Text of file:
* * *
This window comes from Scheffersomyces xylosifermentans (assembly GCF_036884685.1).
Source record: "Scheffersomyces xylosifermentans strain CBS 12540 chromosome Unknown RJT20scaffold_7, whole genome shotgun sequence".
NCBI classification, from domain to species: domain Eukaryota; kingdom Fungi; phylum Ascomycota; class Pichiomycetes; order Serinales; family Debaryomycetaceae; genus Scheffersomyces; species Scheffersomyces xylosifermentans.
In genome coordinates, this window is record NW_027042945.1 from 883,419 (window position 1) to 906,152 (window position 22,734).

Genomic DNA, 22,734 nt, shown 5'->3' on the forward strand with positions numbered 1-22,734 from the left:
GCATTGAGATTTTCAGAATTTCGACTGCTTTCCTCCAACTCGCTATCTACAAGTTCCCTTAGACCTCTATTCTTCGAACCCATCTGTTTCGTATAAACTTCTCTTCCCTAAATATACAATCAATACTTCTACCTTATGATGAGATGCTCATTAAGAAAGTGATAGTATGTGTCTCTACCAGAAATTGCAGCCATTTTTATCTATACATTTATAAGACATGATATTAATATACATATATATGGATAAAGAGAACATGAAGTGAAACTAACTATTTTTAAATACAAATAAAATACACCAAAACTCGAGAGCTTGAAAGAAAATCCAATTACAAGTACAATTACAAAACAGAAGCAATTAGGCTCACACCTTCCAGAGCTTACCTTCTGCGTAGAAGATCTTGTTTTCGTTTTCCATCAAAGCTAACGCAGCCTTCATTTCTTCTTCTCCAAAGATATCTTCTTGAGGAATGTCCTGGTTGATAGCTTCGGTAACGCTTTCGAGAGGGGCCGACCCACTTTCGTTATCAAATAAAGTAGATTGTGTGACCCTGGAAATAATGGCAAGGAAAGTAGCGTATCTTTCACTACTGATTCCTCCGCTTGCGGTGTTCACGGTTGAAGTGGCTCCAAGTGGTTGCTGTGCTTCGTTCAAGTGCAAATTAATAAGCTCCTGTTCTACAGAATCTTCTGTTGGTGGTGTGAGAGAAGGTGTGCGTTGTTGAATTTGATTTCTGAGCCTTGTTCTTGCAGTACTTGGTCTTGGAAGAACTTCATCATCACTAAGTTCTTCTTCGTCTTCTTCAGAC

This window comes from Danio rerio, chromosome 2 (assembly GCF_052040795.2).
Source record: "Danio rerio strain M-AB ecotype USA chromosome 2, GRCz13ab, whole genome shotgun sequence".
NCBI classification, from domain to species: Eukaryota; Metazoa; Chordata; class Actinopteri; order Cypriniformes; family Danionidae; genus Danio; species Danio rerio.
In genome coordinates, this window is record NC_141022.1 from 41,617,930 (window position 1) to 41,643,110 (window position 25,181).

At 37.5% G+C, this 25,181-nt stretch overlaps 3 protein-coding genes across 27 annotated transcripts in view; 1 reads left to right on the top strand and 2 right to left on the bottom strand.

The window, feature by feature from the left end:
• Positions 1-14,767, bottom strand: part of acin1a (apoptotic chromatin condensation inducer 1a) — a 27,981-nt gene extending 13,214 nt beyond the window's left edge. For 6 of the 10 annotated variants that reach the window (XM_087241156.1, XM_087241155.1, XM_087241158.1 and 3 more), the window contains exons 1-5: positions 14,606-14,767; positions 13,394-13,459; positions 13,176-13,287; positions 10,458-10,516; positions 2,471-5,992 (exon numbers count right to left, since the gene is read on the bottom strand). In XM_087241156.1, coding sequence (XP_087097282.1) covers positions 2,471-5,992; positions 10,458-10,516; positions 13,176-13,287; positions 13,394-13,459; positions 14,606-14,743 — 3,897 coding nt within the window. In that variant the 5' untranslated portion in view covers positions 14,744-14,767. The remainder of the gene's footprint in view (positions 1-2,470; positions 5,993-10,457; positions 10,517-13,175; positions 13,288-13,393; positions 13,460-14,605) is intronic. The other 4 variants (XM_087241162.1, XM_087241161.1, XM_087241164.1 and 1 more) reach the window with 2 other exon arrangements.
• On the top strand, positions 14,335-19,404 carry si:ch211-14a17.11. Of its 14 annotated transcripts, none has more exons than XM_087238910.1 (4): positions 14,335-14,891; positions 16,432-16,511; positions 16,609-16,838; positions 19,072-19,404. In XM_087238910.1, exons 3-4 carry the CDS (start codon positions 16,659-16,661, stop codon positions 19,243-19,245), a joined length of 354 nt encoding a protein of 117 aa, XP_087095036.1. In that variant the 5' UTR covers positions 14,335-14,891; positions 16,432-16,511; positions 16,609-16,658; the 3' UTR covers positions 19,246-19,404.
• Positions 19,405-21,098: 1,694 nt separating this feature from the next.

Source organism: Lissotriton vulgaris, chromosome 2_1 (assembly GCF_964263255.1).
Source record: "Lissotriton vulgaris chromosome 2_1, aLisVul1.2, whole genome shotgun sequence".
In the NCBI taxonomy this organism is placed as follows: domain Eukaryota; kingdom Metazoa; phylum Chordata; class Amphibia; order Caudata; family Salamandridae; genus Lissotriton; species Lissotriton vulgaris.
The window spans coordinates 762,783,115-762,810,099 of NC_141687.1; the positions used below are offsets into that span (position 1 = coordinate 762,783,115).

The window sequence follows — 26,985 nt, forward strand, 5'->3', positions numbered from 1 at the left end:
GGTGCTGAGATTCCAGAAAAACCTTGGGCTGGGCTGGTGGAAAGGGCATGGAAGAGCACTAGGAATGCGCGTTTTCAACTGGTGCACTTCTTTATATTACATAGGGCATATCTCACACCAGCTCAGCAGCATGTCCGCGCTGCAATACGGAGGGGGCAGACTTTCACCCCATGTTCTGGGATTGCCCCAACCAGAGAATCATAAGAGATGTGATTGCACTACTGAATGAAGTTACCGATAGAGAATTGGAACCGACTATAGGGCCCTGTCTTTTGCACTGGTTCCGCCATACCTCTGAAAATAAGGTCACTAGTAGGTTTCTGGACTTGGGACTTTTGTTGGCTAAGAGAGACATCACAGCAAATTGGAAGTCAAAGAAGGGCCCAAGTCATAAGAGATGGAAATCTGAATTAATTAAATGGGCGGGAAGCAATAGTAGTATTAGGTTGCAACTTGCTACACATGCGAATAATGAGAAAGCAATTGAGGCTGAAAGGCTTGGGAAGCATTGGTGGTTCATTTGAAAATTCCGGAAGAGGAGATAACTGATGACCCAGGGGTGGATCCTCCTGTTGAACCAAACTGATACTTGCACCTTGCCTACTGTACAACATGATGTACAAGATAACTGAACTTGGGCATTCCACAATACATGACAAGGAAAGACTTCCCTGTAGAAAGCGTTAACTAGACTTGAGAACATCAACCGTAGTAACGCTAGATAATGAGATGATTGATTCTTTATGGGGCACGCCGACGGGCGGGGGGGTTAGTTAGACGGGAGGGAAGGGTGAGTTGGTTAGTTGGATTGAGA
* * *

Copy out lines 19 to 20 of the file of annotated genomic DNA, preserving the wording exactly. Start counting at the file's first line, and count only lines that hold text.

The window spans coordinates 762,783,115-762,810,099 of NC_141687.1; the positions used below are offsets into that span (position 1 = coordinate 762,783,115).

The window sequence follows — 26,985 nt, forward strand, 5'->3', positions numbered from 1 at the left end: